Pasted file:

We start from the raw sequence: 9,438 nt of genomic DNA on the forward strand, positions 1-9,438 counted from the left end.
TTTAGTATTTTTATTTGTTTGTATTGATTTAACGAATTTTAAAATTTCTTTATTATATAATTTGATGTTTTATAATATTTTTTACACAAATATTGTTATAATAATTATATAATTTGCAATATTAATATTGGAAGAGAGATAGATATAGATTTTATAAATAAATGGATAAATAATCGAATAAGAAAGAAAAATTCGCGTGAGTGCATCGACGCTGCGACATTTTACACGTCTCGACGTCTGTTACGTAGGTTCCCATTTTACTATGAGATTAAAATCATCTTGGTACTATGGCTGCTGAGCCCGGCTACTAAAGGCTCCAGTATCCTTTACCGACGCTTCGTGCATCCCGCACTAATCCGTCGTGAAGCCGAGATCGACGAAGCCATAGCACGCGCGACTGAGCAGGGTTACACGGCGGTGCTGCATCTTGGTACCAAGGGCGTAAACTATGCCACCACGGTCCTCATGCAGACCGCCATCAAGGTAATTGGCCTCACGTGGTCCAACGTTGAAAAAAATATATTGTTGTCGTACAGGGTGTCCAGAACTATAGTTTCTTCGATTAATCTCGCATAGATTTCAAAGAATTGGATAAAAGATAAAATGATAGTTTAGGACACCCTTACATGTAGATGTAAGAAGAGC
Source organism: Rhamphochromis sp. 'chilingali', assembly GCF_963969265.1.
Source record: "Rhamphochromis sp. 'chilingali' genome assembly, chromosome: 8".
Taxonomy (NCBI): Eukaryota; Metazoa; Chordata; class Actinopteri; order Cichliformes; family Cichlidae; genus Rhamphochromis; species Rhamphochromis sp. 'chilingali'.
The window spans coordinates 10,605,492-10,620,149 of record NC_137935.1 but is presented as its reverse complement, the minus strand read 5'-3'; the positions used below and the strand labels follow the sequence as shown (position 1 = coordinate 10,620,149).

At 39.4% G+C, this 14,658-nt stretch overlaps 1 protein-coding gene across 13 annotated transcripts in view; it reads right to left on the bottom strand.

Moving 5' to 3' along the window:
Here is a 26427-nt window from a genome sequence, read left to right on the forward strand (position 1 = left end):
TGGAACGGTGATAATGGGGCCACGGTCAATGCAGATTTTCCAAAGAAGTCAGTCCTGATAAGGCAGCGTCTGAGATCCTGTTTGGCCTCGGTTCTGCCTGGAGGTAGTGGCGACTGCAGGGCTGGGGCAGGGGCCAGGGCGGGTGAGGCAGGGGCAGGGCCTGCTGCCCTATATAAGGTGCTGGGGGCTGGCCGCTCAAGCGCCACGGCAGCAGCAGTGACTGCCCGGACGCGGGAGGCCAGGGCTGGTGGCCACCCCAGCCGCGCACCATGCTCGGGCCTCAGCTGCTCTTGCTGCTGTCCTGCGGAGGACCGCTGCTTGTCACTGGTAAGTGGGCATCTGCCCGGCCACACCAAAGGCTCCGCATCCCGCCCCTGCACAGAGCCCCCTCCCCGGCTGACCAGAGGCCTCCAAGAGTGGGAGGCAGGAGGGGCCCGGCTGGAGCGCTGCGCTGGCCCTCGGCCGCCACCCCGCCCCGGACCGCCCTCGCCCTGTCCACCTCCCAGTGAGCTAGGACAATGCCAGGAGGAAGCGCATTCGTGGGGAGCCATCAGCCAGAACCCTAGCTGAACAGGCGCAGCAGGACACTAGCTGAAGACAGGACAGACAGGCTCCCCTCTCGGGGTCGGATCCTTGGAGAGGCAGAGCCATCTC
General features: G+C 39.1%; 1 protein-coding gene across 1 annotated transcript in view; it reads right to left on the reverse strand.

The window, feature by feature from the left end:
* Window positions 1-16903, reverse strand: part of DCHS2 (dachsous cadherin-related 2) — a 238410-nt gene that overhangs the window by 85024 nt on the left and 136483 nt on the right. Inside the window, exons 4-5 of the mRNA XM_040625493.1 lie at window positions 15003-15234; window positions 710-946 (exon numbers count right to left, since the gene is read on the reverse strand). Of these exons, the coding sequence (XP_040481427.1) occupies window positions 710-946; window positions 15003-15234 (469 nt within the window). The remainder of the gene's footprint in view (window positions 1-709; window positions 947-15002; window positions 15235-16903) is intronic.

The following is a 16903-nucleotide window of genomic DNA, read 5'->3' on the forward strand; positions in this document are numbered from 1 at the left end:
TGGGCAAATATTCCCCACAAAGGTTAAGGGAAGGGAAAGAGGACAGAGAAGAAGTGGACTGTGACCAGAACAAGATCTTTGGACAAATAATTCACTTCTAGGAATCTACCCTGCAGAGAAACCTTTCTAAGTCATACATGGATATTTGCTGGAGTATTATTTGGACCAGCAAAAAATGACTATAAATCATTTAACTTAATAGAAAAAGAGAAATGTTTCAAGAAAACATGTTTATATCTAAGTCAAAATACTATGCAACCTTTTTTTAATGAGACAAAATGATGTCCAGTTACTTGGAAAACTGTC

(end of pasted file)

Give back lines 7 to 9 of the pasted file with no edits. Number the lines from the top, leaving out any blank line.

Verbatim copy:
At 39.4% G+C, this 14,658-nt stretch overlaps 1 protein-coding gene across 13 annotated transcripts in view; it reads right to left on the bottom strand.

Moving 5' to 3' along the window:
Here is a 26427-nt window from a genome sequence, read left to right on the forward strand (position 1 = left end):